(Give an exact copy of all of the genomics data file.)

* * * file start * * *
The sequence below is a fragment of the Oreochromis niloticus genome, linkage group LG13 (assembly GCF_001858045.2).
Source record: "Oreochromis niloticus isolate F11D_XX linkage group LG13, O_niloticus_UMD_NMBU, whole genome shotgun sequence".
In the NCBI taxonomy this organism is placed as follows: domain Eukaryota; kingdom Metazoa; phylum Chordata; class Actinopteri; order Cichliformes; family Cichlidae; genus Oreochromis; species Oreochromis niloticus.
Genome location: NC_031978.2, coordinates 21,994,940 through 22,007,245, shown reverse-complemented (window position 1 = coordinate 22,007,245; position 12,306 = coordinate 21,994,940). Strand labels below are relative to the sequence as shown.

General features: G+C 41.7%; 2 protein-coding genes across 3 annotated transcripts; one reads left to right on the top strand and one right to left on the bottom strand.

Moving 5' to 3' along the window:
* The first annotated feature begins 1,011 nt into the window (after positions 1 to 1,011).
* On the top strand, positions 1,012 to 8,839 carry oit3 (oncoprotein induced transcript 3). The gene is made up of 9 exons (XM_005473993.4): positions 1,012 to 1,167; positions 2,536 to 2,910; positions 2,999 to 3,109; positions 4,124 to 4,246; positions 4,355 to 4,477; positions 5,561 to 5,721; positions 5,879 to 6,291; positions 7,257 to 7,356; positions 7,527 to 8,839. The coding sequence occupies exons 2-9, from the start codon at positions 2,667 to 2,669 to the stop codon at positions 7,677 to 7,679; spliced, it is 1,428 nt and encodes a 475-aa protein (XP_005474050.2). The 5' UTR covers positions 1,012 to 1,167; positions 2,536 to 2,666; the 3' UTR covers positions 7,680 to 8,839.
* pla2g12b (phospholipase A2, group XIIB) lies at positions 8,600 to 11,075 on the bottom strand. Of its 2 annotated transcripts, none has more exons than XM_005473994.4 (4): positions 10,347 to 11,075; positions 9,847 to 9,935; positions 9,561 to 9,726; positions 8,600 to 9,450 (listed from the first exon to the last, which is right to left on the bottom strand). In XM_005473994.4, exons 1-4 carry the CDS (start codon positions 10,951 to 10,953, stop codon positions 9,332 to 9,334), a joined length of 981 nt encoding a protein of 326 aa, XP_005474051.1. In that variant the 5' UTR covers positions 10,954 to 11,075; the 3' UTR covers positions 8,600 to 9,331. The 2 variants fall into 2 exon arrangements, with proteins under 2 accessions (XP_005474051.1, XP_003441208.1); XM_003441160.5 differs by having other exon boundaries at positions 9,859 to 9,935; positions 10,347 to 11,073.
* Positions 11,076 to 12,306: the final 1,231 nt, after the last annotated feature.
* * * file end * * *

The sequence below is a fragment of the Oreochromis niloticus genome, linkage group LG13 (assembly GCF_001858045.2).
Source record: "Oreochromis niloticus isolate F11D_XX linkage group LG13, O_niloticus_UMD_NMBU, whole genome shotgun sequence".
In the NCBI taxonomy this organism is placed as follows: domain Eukaryota; kingdom Metazoa; phylum Chordata; class Actinopteri; order Cichliformes; family Cichlidae; genus Oreochromis; species Oreochromis niloticus.
Genome location: NC_031978.2, coordinates 21,994,940 through 22,007,245, shown reverse-complemented (window position 1 = coordinate 22,007,245; position 12,306 = coordinate 21,994,940). Strand labels below are relative to the sequence as shown.

General features: G+C 41.7%; 2 protein-coding genes across 3 annotated transcripts; one reads left to right on the top strand and one right to left on the bottom strand.

Moving 5' to 3' along the window:
* The first annotated feature begins 1,011 nt into the window (after positions 1 to 1,011).
* On the top strand, positions 1,012 to 8,839 carry oit3 (oncoprotein induced transcript 3). The gene is made up of 9 exons (XM_005473993.4): positions 1,012 to 1,167; positions 2,536 to 2,910; positions 2,999 to 3,109; positions 4,124 to 4,246; positions 4,355 to 4,477; positions 5,561 to 5,721; positions 5,879 to 6,291; positions 7,257 to 7,356; positions 7,527 to 8,839. The coding sequence occupies exons 2-9, from the start codon at positions 2,667 to 2,669 to the stop codon at positions 7,677 to 7,679; spliced, it is 1,428 nt and encodes a 475-aa protein (XP_005474050.2). The 5' UTR covers positions 1,012 to 1,167; positions 2,536 to 2,666; the 3' UTR covers positions 7,680 to 8,839.
* pla2g12b (phospholipase A2, group XIIB) lies at positions 8,600 to 11,075 on the bottom strand. Of its 2 annotated transcripts, none has more exons than XM_005473994.4 (4): positions 10,347 to 11,075; positions 9,847 to 9,935; positions 9,561 to 9,726; positions 8,600 to 9,450 (listed from the first exon to the last, which is right to left on the bottom strand). In XM_005473994.4, exons 1-4 carry the CDS (start codon positions 10,951 to 10,953, stop codon positions 9,332 to 9,334), a joined length of 981 nt encoding a protein of 326 aa, XP_005474051.1. In that variant the 5' UTR covers positions 10,954 to 11,075; the 3' UTR covers positions 8,600 to 9,331. The 2 variants fall into 2 exon arrangements, with proteins under 2 accessions (XP_005474051.1, XP_003441208.1); XM_003441160.5 differs by having other exon boundaries at positions 9,859 to 9,935; positions 10,347 to 11,073.
* Positions 11,076 to 12,306: the final 1,231 nt, after the last annotated feature.